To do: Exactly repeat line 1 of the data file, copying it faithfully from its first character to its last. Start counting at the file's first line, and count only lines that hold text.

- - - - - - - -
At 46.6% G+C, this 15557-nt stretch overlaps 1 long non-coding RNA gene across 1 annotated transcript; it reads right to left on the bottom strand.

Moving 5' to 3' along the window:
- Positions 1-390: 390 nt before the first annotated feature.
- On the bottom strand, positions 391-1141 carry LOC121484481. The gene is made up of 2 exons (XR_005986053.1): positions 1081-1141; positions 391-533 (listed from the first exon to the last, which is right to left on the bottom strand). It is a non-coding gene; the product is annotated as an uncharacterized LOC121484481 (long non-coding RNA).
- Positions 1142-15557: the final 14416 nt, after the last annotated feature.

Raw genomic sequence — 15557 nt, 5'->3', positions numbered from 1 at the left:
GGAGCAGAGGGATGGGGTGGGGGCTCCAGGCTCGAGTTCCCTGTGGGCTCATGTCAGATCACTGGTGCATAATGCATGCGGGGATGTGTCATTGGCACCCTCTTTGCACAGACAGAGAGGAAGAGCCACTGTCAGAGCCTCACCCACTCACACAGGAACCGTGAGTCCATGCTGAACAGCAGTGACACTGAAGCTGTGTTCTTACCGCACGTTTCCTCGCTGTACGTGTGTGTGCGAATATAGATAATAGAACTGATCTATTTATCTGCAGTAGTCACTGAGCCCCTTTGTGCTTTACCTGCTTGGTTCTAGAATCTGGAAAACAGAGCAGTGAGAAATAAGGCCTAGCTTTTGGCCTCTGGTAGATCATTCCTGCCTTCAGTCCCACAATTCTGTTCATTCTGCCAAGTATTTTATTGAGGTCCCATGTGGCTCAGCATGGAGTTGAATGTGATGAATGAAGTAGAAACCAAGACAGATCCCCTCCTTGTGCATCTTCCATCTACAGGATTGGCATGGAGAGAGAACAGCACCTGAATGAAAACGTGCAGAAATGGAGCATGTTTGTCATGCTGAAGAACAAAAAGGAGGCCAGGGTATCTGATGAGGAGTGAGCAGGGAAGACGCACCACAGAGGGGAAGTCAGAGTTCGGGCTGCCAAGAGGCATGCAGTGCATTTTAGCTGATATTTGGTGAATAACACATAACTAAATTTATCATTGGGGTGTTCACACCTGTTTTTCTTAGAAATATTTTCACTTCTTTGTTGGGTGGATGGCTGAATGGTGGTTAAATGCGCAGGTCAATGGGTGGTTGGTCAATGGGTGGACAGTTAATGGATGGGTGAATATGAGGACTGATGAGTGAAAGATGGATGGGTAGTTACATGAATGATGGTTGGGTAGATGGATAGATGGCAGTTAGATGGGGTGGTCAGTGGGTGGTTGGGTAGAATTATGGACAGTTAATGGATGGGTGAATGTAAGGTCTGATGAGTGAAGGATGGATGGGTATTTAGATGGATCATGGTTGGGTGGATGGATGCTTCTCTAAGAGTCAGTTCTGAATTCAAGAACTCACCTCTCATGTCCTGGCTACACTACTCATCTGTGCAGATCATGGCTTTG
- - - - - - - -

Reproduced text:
At 46.6% G+C, this 15557-nt stretch overlaps 1 long non-coding RNA gene across 1 annotated transcript; it reads right to left on the bottom strand.